Suicide is termination of one's life intentionally as a result of violence directed against self. Suicide is an indicator of the mental health and social wellbeing of society and a major cause of injury-related death in the population. Self inflicted violence accounts for around half of the 1.6 million violent deaths that occur every year worldwide and about 63% of global deaths from self harm in the Asia Pacific region.(1) Most of these deaths occur in rural areas, where easy access to highly toxic pesticides turns many impulsive acts of self poisoning into suicide (1).In India over the span of ten years (1988-1998) death due to suicide increased by 62.9% involving all age groups (2). Recording suicidal deaths in developing countries represent only the tip of the iceberg due to unreliable population counts, non reporting of deaths, variable standards in certifying deaths due to social stigma and various others religious, political and legislative reasons (3). However, it is important to have awareness about trends, risk factors and methods used for committing suicide in order to make remedial measures against this preventable cause of death. For the last two decades due to increased militancy in our state, there is increased stress and depression in the population, which could be an important cause for suicidal attempts among the population. As no study has been conducted in this region regarding the suicidal trends; hence, the present study was conducted to determine the profile of suicidal autopsies in the tertiary care institute of the state.

Material and Methods

The present retrospective study was conducted in the Forensic Medicine and Toxicology Department of a tertiary care hospital to know the socio-demographic factors affecting suicidal attempts and the modes of suicidal death over a period of five years (from January 2001 to December 2005). The institution caters not only to the city population, but also satellite population from nearby villages, kashmiri migrant camps and medico-legal cases referred from adjoining rural and semi urban areas. All the reported deaths and autopsies performed in the mortuary of the institution over the past five years were analysed for the suicidal deaths. International Statistical Classification of Diseases and Related Health Problems ICD-10 classification was used to categorize the methods of suicidal death. By using the WHO international proforma of death certification, and highlighting the terminology used within the ICD-10, it tells the doctor to identify the underlying cause of death, defined as "all those diseases, morbid conditions, or injuries which either resulted in or contributed to death and the circumstances of the accident or violence which produced any such injuries" (4). The year wise data thus collected was analysed for total number of autopsies performed, allegedly suicide autopsies, mode of suicidal deaths, variation in suicidal deaths in relation to age, sex, place of residence and religion.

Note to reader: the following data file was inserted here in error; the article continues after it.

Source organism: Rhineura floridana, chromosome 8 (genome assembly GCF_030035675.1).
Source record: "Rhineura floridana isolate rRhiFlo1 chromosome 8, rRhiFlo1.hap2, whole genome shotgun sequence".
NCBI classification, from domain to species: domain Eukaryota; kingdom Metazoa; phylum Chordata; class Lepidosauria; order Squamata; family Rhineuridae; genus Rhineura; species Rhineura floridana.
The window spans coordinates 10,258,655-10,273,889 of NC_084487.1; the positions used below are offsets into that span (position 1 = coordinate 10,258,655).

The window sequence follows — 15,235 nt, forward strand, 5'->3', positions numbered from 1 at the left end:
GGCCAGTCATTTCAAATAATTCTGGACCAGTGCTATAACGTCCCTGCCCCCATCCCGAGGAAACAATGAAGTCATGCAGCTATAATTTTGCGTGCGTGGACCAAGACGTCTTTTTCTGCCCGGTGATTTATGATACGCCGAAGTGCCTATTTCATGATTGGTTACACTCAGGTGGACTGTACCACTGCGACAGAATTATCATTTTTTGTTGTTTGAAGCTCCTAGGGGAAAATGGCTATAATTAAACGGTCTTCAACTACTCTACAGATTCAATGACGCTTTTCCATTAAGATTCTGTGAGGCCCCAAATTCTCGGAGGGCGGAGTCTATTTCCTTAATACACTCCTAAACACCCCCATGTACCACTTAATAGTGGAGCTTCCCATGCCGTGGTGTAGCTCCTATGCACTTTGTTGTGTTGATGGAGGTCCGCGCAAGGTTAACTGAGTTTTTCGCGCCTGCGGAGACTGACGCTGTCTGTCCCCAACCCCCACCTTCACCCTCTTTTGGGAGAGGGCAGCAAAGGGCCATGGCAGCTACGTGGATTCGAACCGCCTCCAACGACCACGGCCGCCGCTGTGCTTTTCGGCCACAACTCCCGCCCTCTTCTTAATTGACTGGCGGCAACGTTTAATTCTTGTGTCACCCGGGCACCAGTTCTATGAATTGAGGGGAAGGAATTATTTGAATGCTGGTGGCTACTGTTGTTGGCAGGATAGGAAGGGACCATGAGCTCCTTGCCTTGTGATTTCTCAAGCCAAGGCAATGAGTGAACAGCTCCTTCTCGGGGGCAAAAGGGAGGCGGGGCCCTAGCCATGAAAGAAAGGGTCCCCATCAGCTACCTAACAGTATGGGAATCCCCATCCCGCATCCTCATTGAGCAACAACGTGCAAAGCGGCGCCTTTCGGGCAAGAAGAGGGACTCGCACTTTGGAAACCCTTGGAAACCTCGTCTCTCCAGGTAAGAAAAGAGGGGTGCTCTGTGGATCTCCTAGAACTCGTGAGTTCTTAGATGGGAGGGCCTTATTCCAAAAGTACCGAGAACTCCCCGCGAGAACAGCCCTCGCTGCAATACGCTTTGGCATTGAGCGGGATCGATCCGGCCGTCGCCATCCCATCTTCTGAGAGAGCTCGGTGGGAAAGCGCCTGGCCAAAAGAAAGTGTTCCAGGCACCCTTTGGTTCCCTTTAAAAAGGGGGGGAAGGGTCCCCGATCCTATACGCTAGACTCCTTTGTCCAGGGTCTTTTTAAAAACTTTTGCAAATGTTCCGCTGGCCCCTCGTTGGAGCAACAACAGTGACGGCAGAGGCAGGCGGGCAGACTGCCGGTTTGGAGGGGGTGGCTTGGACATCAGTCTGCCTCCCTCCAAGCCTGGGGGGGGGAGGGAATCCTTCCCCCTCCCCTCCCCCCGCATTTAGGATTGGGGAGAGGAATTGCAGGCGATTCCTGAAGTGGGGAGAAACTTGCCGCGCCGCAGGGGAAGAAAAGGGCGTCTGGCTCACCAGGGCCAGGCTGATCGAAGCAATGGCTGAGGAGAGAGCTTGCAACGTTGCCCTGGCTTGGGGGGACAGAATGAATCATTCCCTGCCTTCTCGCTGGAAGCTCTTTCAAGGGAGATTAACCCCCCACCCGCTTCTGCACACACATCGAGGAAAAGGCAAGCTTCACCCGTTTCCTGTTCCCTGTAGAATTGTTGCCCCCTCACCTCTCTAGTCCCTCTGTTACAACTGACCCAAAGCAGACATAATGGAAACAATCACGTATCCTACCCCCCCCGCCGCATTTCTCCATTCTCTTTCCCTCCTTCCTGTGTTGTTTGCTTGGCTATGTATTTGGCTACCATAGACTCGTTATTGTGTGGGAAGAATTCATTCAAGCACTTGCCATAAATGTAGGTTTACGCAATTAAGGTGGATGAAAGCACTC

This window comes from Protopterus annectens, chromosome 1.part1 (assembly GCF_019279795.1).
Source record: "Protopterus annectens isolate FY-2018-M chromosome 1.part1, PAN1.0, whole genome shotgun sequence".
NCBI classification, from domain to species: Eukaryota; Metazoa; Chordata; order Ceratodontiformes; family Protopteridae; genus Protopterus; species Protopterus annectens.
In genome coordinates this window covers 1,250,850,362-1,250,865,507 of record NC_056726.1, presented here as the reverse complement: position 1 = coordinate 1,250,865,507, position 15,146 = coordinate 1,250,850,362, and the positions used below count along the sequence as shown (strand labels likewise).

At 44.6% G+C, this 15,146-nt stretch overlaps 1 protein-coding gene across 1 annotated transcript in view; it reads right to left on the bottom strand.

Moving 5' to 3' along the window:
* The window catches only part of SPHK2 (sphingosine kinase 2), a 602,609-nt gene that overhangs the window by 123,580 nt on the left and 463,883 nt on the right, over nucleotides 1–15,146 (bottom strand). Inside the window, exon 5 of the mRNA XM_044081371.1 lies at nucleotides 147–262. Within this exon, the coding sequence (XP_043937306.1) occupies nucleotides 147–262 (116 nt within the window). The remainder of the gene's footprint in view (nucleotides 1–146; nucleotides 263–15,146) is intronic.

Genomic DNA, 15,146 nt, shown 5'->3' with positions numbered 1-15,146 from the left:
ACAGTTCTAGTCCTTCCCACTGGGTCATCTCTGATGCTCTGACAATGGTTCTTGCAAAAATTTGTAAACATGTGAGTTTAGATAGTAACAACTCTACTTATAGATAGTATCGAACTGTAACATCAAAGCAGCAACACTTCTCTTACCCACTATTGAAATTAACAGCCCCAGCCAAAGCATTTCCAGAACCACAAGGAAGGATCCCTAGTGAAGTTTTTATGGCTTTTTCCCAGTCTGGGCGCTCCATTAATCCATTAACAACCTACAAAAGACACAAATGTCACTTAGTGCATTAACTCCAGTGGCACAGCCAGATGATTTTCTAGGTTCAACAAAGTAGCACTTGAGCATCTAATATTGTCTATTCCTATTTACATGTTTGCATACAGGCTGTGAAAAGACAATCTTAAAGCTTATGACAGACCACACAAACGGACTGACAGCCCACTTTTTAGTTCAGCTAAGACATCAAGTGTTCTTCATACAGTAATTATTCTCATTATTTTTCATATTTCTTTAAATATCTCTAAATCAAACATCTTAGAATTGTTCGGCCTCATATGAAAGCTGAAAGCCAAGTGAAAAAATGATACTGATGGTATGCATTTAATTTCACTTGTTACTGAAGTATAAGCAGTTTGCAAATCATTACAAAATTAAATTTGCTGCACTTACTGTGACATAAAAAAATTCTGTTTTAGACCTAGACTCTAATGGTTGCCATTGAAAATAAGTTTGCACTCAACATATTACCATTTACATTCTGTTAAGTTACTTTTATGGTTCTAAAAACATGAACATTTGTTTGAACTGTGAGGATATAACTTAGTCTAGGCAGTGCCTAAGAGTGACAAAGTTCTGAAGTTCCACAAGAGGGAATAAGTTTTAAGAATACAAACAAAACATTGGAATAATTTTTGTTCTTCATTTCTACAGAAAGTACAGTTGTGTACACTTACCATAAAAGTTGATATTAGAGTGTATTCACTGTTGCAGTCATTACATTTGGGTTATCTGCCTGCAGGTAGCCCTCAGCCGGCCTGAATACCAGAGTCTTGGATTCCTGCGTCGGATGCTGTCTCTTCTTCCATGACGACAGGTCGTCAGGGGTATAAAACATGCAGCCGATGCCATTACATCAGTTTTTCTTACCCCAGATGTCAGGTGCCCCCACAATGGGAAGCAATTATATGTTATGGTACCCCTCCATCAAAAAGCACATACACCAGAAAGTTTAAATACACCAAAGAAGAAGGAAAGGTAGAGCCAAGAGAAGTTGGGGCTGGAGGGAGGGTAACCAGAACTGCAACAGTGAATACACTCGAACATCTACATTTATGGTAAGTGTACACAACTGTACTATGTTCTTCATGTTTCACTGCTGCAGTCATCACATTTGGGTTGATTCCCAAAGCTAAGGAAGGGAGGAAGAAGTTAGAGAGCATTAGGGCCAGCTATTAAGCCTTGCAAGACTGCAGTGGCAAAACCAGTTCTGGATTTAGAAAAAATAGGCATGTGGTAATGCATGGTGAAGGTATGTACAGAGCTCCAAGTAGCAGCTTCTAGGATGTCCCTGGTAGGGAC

Results

Total 3485 autopsies were conducted over the period of five years with 16.24% (566) allegedly suicidal autopsies. Maximum number [194 (26.86%)] of allegedly suicidal autopsies were performed during the year 2002, followed by 116 (18.23%) in year 2005 and 106 (15.51%) in year 2001 (Table/Fig 1). Out of the total allegedly suicidal autopsies 335 (59.18%) victims were male and 231 (40.82%) were female. Male predominance in suicidal deaths was observed through out the period of five years (Table/Fig 1). However, no statistically significant difference was found between two sexes (p= 0.080).